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Risk of female genital mutilation in Malta 'high'

Country asked to strengthen prosecution of FGM-related crimes

London, March 11, 2017: A Million Women Rising march protesting violence against women around the world. Photo: Shutterstock

London, March 11, 2017: A Million Women Rising march protesting violence against women around the world. Photo: Shutterstock

Half of the girls in Malta who originate from countries where female genital mutilation is practised are at risk of this severe form of violence.

The percentage of girls at risk is the highest among countries forming part of research by the Europe Institute for Gender Equality.

The institute is calling on Malta to strengthen its prosecution of FGM-related crimes and establish an official monitoring system of judicial investigations that would allow for better data collection about the practice.

Read: 'Holes in the ground were filled with blood': campaigner for female genital mutilation

The island is also being urged to provide multidisciplinary support services, train professionals and tackle misbeliefs about religious requirements.

In Malta, a large number of the female migrant population originate from countries of origin with a high prevalence of FGM and are of a young age, factors that contribute to a high risk.

In Malta 39% of girls were at low risk and 18 per cent at high risk

It is estimated that 39 to 57% of girls are at risk of FGM out of a total population of 486 girls originating mostly from Somalia, Eritrea, Ethiopia, Egypt, Sudan, Nigeria and Sierra Leone.

Eige’s FGM research in 10 member states has demonstrated that the phenomenon affects girls living in the EU.

Ireland registered the lowest risk at 11% of 14,577 girls aged from zero to 18 who originate from FGM-practising countries. In Malta, which had the smallest population of girls involved in the research, 39% of girls were at low risk and 18% at high risk. This was followed by Greece, with 42% of girls being at risk.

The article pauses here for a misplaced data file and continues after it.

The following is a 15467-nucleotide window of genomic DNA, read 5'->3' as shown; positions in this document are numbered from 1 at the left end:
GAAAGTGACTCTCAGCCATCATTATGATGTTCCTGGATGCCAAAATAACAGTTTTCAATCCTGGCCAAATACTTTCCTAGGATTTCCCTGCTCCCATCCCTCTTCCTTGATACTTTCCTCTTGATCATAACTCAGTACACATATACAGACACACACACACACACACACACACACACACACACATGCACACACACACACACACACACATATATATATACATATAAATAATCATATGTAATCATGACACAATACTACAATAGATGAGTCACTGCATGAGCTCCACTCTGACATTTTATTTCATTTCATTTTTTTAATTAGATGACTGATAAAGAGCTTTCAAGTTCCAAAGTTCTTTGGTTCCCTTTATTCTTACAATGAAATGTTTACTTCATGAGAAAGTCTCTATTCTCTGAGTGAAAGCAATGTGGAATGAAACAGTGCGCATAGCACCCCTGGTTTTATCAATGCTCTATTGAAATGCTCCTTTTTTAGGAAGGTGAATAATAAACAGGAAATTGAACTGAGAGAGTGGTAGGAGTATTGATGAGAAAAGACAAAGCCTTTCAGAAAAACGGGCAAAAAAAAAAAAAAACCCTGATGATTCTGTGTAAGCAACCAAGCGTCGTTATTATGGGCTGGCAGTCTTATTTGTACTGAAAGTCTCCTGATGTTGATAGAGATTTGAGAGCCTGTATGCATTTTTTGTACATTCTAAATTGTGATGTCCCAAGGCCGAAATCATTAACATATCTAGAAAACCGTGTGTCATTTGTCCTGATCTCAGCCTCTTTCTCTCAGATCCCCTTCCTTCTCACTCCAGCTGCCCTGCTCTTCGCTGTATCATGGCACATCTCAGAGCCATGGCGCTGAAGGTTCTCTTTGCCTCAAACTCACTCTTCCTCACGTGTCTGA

Watch: 200 million women undergo genital mutilation

FGM has been a crime in Malta since 2014 and the procedure is criminalised even when committed abroad. Asylum can be granted to women and girls who have undergone FGM or are in danger of being subjected to it.

Focus group discussions were held with women from Egypt and men from Nigeria to understand better the situation among the diaspora living in Malta.

Most said they were against FGM, however, older Muslim Egyptians were largely pro-FGM, considering it a cultural practice that needed to be sustained. All agreed it should be performed by a qualified doctor.

Read: An extreme form of violence against women

Eige also looked into risks of girls who are seeking asylum in Malta, separately from that of resident migrants. It is estimated that 46% of asylum-seeking girls are at risk of FGM in Malta.

Other recommendations

▪ Adopt a gender-sensitive asylum system, even when fast-track border systems are in place.

▪ Create and implement policies with FGM-affected communities.

▪ Engage men as they are said to be the final decision-makers on FGM-related matters.

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